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Health, Science & Environment
It’s been about a year since COVID-19 was declared a global pandemic and Utah had its first cases. What was the moment you knew this was serious? What’s your life been like in the year since? What’s changed for you the most? Did you get COVID-19? Have you been or do you plan to get vaccinated?KUER is collecting listener stories reflecting on a year of COVID-19. Leave us a message at (801) 609-1163.

A Year Apart: How The Pandemic Has Impacted Local Health Department Directors

A green sign in front of a blue sky that reads 'county health department' with a arrow pointing left.
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Local health directors have been working non-stop throughout the pandemic, and some have announced retirement plans.

Last March, the first COVID-19 cases were reported in Utah. Since then, the state has seen more than 380,000 infections. In the year since, five of the 13 executive directors at Utah’s local health departments have confirmed they are retiring or have recently done so.

For some, their plans were derailed last year because of the pandemic. For others, they’ve been planning on this day for some time.

Lloyd Berentzen was planning to call it a career last spring, he had it down in his calendar. He’s been the health director at the Bear River Health Department for around 20 years. But when the pandemic started picking up, he said it didn’t feel right to leave then.

“All your education and all your experience, you study about pandemics, you figure out how you're going to respond, you have your local plans on the shelves,” Berentzen, who will be officially retired at the beginning of April, said. “But actual implementation is something that a person can go a whole career and never actually experience. So in some ways, these health officers that are retiring, it's really a great thing that they were still there because of their experience.”

Brian Bennion was planning to retire from the Weber-Morgan Health Department in March 2020. But he feels the same as Berentzen — his years of experience kept him around.

“I needed to be a part of this,” Bennion said. “I couldn't just walk out because it hit so fast and lots of decisions and health orders needed to be made.”

He officially retired at the end of February once he had trained the new director and the vaccination effort was under way.

Ralph Clegg stepped down from leading the Utah County Health Department at the end of 2020. He said when he took the job in 2015 he promised to stay five years. He admits the thought crossed his mind to leave sooner.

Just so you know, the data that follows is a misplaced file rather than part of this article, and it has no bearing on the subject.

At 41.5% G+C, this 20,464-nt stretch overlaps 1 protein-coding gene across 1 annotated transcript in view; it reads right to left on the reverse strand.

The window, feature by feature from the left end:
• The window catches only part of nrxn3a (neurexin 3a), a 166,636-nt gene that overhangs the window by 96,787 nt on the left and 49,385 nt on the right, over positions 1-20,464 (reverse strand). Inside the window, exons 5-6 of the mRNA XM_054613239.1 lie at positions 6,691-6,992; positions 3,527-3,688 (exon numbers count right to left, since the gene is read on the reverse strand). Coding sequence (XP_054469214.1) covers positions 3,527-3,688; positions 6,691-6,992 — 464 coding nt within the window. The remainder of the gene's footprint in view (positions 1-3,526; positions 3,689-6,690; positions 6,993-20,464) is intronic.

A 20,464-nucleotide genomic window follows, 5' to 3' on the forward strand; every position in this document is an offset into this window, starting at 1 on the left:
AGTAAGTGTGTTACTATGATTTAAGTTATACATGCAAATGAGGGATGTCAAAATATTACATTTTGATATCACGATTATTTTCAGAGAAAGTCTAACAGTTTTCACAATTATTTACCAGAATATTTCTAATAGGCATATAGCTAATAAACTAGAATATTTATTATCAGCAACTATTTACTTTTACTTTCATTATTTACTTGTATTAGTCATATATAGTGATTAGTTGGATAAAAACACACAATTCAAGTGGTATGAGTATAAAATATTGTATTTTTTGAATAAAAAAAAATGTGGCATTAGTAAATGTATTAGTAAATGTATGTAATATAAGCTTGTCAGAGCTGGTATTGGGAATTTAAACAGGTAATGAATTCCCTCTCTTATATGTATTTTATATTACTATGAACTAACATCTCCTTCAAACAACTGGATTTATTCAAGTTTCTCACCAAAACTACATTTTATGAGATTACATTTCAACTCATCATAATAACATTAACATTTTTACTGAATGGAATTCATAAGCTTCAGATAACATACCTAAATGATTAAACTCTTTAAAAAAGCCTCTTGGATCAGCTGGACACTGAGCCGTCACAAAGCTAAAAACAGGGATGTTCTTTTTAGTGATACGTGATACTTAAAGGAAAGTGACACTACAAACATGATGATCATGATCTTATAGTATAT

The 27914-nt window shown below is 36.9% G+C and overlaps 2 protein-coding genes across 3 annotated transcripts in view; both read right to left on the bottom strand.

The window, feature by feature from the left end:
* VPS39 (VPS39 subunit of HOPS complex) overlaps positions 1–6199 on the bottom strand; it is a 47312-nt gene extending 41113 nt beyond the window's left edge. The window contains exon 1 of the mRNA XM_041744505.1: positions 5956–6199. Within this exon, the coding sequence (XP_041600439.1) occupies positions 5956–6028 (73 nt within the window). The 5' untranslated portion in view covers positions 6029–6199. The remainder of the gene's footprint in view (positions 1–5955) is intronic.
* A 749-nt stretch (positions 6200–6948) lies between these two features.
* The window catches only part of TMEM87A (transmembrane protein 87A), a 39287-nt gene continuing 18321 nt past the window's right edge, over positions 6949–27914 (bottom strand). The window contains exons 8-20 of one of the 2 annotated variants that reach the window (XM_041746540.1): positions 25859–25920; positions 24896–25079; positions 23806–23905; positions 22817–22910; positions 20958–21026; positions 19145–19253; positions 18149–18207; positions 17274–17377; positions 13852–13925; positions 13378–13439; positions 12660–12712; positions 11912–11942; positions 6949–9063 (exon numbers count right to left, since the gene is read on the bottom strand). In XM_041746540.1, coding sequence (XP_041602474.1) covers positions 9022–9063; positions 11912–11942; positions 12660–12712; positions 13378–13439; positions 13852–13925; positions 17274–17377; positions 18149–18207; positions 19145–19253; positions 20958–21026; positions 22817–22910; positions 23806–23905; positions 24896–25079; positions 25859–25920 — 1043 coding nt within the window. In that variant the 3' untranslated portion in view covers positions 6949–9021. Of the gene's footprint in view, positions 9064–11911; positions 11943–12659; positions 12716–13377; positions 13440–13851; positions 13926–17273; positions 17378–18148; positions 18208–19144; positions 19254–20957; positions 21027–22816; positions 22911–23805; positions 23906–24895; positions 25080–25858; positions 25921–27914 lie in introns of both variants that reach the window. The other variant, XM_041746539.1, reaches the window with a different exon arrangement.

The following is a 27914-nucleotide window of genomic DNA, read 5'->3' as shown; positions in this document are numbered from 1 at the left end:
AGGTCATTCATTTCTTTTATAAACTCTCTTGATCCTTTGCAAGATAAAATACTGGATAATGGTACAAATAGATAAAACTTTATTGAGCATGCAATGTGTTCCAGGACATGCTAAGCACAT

“As you get into a pandemic and you're working 12 plus hours a day,” Clegg said, “It takes its toll on you. But, you know what's important, not to just abandon things and leave them as they were.”

Also having a supportive staff and someone ready to take his place made it easier to leave when he did, Clegg said.

Gary Edwards leads in Salt Lake County. He said he can’t remember the last time he took a lunch break in the past year. Edwards had his retirement date set for a while in July 2021.

Salt Lake was one of the first counties in the state to institute a mask mandate. The state legislature passed a bill ending Utah’s mandate on April 10, and the county hasn’t definitively said if it will follow suit. Edwards said they’ll see if the county is “heading in the right direction.”

He said the last year has shown him how much influence politics have in public health, and it hasn’t been easy for him to navigate that relationship.

“I'm trying to work through, in my mind, not letting those frustrations of the last year cloud a career that I have just totally enjoyed,” Edwards said.

Randall Probst at the Wasatch County Health Department hasn’t set a definite retirement date yet — he’s planning on early this summer. He originally had plans to at the beginning of 2020.

Probst said he’s glad he ended up staying, but he’s looking forward to the future.

“I have a small farm and so for the last year or two I just haven't really gotten to any work,” Probst said. “I'm looking forward to being able to get a little bit of work done — some plowing, some planting and just some farm work.”

They all said they generally feel positive looking back on their careers in public health, but they won’t miss COVID-19.

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